Organic Syntheses, Coll. Vol. 1, p.445 (1941); Vol. 4, p.57 (1925).
In a 16-l. earthenware jar
are placed 250 g. (4.7 moles) of technical ammonium chloride
, 8 l. of water, and 500 g. (416 cc., 4.1 moles) of nitrobenzene
. The mixture is stirred vigorously by means of a mechanical stirrer
, and 620 g. (8.1 atoms) of zinc dust of 85 per cent
purity is added (Note 1)
during the course of fifteen to twenty minutes (Note 2)
. As the reduction proceeds, the temperature rises to 60–65°. Stirring is continued for fifteen minutes after all the zinc
dust has been added, at the end of which time the reaction is complete, as indicated by the fact that the temperature of the mixture ceases to rise.
While still hot, the solution is filtered with suction in order to remove the zinc oxide
, which is washed with 1 l. of hot water. The filtrate is placed in an enameled pan
, saturated with salt, about 3 kg. being required, and cooled to 0° by being placed in an ice-salt mixture. The phenylhydroxylamine
, which crystallizes out in long, light yellow needles (Note 3)
, is filtered by suction. The yield of crude product varies considerably, depending upon the amount of salt solution present, but averages 350–400 g.
This corresponds to 275–300 g.
per cent of the theoretical amount) of actual phenylhydroxylamine
, as determined by its separation from inorganic materials by solution in ether (Note 4)
dust must be analyzed (Gattermann, "Practical Methods of Organic Chemistry," 3rd ed., p. 390
), and a proportional quantity used if the zinc
content is not 85 per cent. Technical nitrobenzene
is satisfactory if it distils over a range of not more than 5° and is not acid in reaction.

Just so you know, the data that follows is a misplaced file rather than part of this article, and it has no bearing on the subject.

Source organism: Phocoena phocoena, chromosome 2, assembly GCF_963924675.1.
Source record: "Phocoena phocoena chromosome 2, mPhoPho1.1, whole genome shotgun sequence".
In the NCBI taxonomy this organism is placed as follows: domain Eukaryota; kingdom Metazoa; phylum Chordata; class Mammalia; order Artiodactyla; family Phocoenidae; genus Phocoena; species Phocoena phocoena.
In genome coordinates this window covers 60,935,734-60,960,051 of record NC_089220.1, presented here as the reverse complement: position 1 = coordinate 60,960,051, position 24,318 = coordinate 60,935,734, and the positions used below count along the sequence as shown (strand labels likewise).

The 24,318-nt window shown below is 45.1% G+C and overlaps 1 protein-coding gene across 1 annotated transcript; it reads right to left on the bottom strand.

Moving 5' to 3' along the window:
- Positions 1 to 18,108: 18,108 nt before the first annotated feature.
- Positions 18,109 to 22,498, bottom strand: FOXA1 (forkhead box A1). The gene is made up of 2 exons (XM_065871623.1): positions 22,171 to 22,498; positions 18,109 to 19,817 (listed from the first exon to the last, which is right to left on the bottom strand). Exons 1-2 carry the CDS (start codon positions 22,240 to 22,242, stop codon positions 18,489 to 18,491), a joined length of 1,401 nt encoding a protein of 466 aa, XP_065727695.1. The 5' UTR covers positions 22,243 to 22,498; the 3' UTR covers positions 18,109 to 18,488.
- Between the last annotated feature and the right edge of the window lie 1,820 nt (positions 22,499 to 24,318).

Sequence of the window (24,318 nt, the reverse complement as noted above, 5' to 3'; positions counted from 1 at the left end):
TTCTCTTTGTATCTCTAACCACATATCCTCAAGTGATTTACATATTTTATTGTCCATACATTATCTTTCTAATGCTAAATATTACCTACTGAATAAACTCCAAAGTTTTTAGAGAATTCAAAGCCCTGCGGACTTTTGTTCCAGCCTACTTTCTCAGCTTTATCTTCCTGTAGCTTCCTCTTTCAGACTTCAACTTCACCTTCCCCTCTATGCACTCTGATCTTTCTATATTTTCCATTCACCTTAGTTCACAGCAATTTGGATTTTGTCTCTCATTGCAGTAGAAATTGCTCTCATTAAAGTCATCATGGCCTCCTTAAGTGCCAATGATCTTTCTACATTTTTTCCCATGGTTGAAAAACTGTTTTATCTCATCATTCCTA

When the reaction is run more slowly, the temperature does not reach 60–65° and the yield is poorer. At 50–55°, the yield is about 55
It is important that the phenylhydroxylamine
solution be kept at 0° for at least one-half hour or considerable material will be lost in the solution. The use of an enameled pail
saves a great deal of time at this step.
is soluble in saturated salt solution at 0° to the extent of about 9 g. per liter, but this amount is not included in the yields given. Occasional yields of 300–310 g.
of dry phenylhydroxylamine
have been obtained.
β-Phenylhydroxylamine can be prepared by the reduction of nitrobenzene
a method in which various solvents and catalysts have been used, and in which copper-coated and amalgamated zinc
, as well as aluminum amalgam
have been substituted for the zinc
dust; by ammonium sufide
by sodium in liquid ammonia
and by the oxidation of anilinomagnesium bromide
with an ether
solution of hydrogen peroxide
The procedure described is like an earlier method,6
but it has been found7
that cooling is not essential. The preparation of the oxalate has been described.8
This preparation is referenced from:
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